814 of 100,000 Nigeria women dying around childbirth ….As Media Africa 2017 conference charts way forward
Participants at 1-day 2017 Media Africa conference held in Kaduna on Tuesday have unanimously harped on genuine health insurance scheme to address the issue of maternal, newborn and child deaths in Nigeria currently pegged at 814 per 100,000 livebirths.
The forum suggested health insurance scheme by all states in the federation for formal and informal sectors, to put funds together and reduce high out-of-pocket expenditures by households which is up to 75 percent.
Their suggestion was coming based on the low reduction in pregnancy related deaths despite varying interventions between 1990-2015 (25years) where only 39.9 percent reduction recorded in Nigeria while country like Afghanistan despite its security situation has been able to attained 69 percent reduction within the years under review.
In his lead paper titled ‘MNCH in Nigeria: progress, opportunities and challenges’, Chairman, Health Reform Organization of Nigeria, Mallam Lawal Abubakar noted that, many pregnant women, newborn and child in low income areas are dying because they could not afford medical bills when they visit limited available health facilities.
The health expert said, with contributory insurance system, a lot of women in low economy settings would be able to access health services which will in turn reduce the trend of 814 deaths per 100,000 livebirths (1990-2015) especially in Northern Nigeria.
According to him, ”with low coverage of high impact MNCH interventions, it appears that Nigeria is not positioned to improve on her maternal deaths figure”.
He however optimistic that, with major reforms in health insurance, government expenditure on health and tackling social health determinants, Nigeria can be repositioned to improve it’s MNCH performance and curb its maternal deaths.
Earlier, Coordinator of Africa Media Development Foundation (AMDF), a non-governmental organization that organised the conference, Mrs Sekyen Dadik said, her organization believed the media need to be engaged the more as advocate of development issues adding that, this will reduce fatigue on the part of government, partners, CSOs, and yield good results.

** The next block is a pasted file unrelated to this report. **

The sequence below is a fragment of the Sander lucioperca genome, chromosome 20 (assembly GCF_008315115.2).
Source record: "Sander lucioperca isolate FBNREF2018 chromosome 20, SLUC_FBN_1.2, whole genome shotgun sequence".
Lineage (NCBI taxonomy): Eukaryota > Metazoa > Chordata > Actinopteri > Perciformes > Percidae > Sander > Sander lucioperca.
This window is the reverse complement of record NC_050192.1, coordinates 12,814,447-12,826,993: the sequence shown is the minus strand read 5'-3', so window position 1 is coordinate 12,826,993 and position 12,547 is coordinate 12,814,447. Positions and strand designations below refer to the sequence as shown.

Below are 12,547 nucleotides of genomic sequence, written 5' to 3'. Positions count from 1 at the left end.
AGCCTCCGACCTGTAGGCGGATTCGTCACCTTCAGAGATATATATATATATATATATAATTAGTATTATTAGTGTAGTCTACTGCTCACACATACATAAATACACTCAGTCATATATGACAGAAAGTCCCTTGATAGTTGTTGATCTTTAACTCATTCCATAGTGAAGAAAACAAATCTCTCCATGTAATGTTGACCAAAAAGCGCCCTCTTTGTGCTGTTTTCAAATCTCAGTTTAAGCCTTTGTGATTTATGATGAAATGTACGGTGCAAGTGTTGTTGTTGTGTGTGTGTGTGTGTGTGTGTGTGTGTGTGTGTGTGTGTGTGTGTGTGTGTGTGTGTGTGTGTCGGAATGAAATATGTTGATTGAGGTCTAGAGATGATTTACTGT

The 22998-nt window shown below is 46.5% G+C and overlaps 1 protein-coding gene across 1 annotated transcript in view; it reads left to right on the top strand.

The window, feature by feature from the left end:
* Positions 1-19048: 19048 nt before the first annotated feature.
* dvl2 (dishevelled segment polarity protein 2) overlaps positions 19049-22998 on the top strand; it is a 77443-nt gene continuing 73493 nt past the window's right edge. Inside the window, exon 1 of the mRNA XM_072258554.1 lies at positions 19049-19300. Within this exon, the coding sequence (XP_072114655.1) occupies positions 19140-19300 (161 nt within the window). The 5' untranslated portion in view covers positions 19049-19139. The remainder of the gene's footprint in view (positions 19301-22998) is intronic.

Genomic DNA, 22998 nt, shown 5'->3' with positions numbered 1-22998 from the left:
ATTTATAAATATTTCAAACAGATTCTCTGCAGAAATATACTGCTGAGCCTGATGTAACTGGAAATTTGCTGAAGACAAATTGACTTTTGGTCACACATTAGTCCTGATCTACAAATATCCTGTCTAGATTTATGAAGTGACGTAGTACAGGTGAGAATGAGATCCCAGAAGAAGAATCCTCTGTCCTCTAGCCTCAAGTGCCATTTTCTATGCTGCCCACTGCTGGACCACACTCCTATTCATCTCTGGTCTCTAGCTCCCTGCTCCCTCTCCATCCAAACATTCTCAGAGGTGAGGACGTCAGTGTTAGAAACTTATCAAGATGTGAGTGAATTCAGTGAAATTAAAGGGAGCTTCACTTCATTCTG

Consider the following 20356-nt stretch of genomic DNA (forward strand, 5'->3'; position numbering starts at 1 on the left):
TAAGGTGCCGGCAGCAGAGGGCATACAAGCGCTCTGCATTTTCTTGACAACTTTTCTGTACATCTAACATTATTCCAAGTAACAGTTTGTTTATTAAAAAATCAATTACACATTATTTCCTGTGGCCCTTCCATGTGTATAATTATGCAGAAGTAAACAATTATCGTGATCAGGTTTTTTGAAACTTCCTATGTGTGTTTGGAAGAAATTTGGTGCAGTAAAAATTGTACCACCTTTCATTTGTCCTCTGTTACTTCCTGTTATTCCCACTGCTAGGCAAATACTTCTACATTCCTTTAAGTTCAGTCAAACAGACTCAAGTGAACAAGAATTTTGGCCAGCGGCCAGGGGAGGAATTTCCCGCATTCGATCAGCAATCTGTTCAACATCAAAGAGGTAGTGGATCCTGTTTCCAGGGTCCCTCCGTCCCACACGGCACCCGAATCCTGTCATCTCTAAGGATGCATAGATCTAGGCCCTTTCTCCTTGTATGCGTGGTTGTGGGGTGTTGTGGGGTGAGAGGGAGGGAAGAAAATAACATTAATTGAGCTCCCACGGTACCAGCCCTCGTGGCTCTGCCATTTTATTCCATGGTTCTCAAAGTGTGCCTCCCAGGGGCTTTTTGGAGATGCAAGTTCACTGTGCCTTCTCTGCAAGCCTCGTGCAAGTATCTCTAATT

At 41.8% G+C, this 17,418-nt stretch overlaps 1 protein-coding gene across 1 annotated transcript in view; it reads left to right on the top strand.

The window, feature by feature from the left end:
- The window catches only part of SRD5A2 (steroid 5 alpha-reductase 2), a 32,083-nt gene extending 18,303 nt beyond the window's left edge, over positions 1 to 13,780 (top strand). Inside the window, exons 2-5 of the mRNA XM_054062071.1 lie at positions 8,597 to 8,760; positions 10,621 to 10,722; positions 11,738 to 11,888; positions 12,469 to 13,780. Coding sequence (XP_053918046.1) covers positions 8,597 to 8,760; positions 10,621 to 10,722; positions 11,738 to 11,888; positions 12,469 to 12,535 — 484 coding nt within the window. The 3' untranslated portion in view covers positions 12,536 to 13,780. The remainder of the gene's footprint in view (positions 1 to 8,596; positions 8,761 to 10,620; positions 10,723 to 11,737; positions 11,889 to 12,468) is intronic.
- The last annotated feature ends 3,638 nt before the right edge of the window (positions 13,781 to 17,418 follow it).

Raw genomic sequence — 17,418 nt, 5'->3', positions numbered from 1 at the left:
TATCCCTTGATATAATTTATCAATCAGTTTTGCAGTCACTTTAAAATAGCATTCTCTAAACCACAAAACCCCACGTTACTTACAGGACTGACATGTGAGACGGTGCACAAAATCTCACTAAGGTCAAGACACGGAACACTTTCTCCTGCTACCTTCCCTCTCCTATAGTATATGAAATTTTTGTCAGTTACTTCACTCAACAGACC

“MediaAfrica 2017 is x-raying MNCH in Nigeria: Progress, Opportunities and Challenges: Role of the Media in Curbing Maternal Deaths. It is aimed at awakening the consciousness of media practitioners to deeply understand their role in reducing maternal death rate, especially in northern Nigeria, as well as help partners and government on media engagement strategies for effective result.
“Maternal Mortality still remains high in Nigeria – the north contributing the greatest share – the NDHS 2013 pegs the national figure at 576 deaths per 100,000 live births. But Trends in Maternal Mortality: 1990 to 2015 as conducted by WHO, UNICEF, UNFPA, World Bank Group, and the United Nations Population Division suggests a figure as high as 814 deaths per 100,000 live births.
“This is alarming, and calls for all hands to be on deck to overcome the challenge. Nigeria, especially northern states must change their approach. One potent tool to carry the campaign further is the media – it has proven to be successful in many campaigns through policy advocacy and social mobilization.
“In the immediate environment, we know it has worked in polio and it is working in family planning/child spacing campaign.
It’s our desire that this conference will go beyond rhetoric to birth action plans that will be duly followed and will be evident in an improved maternal health and significant reduction in maternal and child mortality”, she explained.
Participants include health reporters, government functionaries, civil society organizations, healthworkers among others.
POSTED BY EDITOR